|Deion Sanders. Credit Vern Wells.|
Darren Woodson, 1994 is the top strong safety followed by Charlie Waters, 1978. And "Captain Crash" Cliff Harris and his 1977 season is the top free safety season in club annals. Harris would move to slot corner when extra DB Randy Hughes (honorable mention for nickel back-1977) entered the game. Hughes would play deep and Harris would cover the slot receiver.
|Everson Walls. Credit: Robert Hurst|
Mel Renfro, 1969, is a double dipper, but he moved from free safety to cornerback in 1970 and was superb at both. It is only fair to give Roy Williams, 2003, and Michael Downs, 1984, slots as honorable mentions.
|Cliff Harris. Credit Dallas Cowboys|
Agree? Disagree? Let us know where we messed up in the comments section below.
|Charlie Waters. Credit: Bruce Tatman|
John, did any of Lance Rentzel's terrific 1967-69 seasons come close to getting at least an honorable mention?ReplyDelete
Also, I took your Jethro Pugh six-year sack challenge. The first name I looked up on Pro-Football-Reference.com was John Randle who had 75 sacks playing as a DT from 1992-97.
Rentzel likely deserved a mention . . . but I did omit him. I could very easily be persuaded that he had a season that quafiiesDelete
And good catch on Randle beating Pugh with 75 sacks to 73½ over a six-year period. Randle had 12 more games, but yes, Randle does win and he was First-team All-Pro 5 of those 6 years. Push never got a sniff.
Thanks for feedback, though, much appreciated.
Solid picks. I would have gone with 1993 for Emmitt because that was "the year of Emmitt", with him missing the first two games with a contract hold out but still going on to win another rushing title, the separated shoulder game at the end to clinch home field advantage, and stepping up after Aikman was still feeling the effects of a concussion and earning SB MVP. He seemed invincible that season. That year more than any other defined his legacy.ReplyDelete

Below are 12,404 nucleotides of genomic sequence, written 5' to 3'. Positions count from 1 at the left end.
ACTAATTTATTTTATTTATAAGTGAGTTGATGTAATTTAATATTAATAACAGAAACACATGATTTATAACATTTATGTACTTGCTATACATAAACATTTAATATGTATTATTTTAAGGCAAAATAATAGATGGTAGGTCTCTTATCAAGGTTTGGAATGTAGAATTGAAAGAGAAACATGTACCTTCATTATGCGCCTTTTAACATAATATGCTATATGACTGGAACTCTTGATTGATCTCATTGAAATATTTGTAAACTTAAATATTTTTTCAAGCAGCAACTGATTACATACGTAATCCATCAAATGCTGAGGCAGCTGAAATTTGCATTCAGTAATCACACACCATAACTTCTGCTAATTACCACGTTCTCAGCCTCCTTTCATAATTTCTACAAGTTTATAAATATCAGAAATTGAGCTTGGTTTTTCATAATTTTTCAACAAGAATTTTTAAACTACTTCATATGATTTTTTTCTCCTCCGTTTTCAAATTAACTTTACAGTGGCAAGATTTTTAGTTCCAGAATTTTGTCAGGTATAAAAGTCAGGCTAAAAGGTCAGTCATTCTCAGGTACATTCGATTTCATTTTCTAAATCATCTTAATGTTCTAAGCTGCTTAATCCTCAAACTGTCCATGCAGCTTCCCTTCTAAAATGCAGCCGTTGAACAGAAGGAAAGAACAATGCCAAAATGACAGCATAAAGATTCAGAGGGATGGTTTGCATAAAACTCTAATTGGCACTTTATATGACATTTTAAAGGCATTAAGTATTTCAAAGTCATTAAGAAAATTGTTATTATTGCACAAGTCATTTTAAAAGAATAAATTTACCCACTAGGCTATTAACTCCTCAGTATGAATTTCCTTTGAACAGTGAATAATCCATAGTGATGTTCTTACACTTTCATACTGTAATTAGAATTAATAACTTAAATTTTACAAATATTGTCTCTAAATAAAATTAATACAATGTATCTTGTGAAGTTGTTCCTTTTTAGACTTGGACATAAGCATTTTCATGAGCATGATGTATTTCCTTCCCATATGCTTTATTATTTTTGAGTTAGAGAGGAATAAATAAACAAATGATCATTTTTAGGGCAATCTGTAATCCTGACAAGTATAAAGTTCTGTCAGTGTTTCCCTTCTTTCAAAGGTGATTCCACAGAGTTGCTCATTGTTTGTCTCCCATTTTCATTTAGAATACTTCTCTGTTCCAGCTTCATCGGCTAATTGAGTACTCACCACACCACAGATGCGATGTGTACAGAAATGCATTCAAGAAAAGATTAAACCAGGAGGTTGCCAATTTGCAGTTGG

I would have gone with 1992 over 93 for Aikman mostly because of the aforementioned concussion, and because Aikman had one of the greatest postseasons in NFL history, culminating in his own SB MVP. Check out those stats. His passing in those playoffs was some of the best ever. That season more than any other defined HIS legacy.
Fullback's tough because the position has changed so much over the years. Perkins was a feature runner, Moose was a great modern style lead blocker/pass catching/occasional short yardage guy, and Walt Garrison and Robert Newhouse played during that era when FB was its most versatile. Those two ran a lot, blocked a lot, and caught a lot. I probably would have gone with the Garrison 72 season you mentioned for his versatility. He averaged 4.7 y/a for 784 yards, caught 37 passes and scored 10 TDs. The fullback did all that.
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It amazing with all the winning teams, championships and success that this team has had, that football fans are still scratching their heads about why more Cowboys aren't in the Hall.ReplyDelete
Don Perkins, Chuck Howley, Lee Roy Jordan, George Andrie, Jethro Pugh, Ralph Neeley, John Niland, Cornell Green, Charlie Waters, Cliff Harris, Drew Pearson, Everson Walls, Harvey Martin, Ed Jones, Darren Woodson, Nate Newton, Mark Stepnoski, Eric Williams, Jay Novachek, all have legitimate arguments and their careers need scrutiny by the Hall press/voters